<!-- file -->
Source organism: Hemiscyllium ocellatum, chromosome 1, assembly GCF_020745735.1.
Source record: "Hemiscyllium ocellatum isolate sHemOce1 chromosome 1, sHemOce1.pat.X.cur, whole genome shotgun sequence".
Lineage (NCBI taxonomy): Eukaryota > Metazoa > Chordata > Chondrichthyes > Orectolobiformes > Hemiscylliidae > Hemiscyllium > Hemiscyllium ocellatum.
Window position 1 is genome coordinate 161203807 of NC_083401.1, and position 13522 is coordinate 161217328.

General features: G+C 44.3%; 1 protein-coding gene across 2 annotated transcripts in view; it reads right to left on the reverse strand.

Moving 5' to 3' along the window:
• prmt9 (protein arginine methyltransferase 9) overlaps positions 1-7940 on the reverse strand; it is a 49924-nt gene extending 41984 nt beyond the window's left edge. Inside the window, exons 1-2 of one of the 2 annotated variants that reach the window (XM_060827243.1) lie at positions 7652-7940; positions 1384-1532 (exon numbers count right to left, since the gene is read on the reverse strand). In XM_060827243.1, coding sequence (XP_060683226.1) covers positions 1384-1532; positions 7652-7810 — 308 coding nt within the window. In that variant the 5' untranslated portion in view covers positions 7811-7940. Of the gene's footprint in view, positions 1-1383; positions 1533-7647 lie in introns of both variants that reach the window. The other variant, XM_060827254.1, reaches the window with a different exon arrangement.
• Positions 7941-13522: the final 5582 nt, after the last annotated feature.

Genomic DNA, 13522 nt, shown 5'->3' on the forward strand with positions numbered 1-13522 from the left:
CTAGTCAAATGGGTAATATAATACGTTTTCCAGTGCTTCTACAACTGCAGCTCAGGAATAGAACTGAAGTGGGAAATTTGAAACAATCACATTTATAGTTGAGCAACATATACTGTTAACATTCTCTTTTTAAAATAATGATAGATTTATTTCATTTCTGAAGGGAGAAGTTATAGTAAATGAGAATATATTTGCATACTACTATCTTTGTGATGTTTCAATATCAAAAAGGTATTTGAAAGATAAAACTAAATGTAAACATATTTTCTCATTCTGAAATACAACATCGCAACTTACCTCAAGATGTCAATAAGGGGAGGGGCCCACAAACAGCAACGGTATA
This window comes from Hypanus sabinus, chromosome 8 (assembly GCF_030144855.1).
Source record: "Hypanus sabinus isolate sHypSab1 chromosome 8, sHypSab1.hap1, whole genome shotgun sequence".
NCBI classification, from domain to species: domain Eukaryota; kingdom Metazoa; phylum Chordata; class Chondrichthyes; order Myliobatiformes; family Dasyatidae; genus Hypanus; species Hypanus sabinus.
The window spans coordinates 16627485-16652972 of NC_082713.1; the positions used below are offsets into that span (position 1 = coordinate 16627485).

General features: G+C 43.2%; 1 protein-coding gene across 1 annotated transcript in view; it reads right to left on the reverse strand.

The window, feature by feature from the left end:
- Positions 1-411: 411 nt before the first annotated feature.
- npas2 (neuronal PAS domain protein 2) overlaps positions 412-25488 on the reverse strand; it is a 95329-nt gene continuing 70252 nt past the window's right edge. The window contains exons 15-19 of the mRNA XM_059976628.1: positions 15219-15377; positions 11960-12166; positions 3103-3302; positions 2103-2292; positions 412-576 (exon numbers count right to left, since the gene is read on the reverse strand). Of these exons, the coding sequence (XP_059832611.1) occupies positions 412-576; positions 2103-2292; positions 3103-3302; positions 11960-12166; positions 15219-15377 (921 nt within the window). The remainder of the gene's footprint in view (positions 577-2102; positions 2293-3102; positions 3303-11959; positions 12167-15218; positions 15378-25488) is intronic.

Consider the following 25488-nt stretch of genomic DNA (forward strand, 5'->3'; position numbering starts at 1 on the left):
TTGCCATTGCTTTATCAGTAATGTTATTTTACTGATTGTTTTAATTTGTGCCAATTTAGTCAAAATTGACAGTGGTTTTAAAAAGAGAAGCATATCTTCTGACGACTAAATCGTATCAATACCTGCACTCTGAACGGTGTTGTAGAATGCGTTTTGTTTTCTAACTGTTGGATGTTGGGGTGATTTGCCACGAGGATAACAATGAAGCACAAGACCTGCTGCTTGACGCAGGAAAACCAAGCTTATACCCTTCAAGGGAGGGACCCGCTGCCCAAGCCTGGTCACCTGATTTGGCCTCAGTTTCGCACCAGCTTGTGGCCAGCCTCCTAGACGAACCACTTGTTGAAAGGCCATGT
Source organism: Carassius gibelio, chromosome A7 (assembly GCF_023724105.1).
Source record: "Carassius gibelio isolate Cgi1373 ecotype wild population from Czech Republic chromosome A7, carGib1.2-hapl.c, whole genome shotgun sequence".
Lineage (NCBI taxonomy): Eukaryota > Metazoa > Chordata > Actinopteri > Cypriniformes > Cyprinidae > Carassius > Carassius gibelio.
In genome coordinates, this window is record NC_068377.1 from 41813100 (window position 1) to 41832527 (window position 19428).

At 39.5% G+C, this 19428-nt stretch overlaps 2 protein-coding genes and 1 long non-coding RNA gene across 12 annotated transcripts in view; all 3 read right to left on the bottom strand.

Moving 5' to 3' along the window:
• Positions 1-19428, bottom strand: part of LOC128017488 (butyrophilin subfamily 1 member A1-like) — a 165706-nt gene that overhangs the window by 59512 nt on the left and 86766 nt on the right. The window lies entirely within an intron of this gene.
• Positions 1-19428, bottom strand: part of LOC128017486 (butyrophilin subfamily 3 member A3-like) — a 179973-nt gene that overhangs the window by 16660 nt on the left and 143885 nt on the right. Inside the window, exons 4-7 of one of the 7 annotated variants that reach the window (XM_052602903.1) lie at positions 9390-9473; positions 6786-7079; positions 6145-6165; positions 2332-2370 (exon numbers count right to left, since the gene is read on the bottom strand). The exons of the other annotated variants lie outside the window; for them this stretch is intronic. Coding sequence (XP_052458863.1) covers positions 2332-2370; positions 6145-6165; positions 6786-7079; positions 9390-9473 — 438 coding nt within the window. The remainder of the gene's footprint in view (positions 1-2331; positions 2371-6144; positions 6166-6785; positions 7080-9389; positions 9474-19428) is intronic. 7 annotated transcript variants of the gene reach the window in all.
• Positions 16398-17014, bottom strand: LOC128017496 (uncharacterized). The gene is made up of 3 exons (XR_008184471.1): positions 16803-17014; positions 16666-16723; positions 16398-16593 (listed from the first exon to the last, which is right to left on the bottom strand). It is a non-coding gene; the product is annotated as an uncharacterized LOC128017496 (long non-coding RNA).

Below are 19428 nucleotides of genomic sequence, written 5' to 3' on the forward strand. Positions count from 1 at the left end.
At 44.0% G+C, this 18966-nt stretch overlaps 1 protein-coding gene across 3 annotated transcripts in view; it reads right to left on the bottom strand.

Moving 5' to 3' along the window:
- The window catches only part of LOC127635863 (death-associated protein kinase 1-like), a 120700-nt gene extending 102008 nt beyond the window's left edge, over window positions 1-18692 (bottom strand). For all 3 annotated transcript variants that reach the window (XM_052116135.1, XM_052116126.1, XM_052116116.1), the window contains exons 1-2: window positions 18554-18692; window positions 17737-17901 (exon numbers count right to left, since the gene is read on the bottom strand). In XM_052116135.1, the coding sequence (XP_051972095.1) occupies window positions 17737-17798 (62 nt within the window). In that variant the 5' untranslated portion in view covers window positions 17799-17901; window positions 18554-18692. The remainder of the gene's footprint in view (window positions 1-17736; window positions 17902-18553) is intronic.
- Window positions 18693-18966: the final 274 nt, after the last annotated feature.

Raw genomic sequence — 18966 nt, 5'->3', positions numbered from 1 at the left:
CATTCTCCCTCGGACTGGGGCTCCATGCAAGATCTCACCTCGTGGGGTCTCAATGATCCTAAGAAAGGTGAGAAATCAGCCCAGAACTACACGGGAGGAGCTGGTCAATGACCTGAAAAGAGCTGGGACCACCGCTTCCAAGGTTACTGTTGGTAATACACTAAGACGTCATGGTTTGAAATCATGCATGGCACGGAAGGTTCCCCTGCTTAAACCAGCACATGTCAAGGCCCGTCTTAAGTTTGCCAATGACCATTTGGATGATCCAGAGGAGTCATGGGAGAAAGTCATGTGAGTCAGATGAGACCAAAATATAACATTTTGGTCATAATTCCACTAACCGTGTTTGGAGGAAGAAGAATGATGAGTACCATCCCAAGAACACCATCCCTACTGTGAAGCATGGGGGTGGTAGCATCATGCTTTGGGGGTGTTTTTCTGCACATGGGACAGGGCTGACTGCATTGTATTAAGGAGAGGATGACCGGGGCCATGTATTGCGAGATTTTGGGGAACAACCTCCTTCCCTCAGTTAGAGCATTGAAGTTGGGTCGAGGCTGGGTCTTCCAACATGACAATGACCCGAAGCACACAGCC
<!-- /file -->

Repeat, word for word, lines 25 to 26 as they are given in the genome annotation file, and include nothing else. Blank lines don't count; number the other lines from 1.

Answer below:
At 39.5% G+C, this 19428-nt stretch overlaps 2 protein-coding genes and 1 long non-coding RNA gene across 12 annotated transcripts in view; all 3 read right to left on the bottom strand.

Moving 5' to 3' along the window: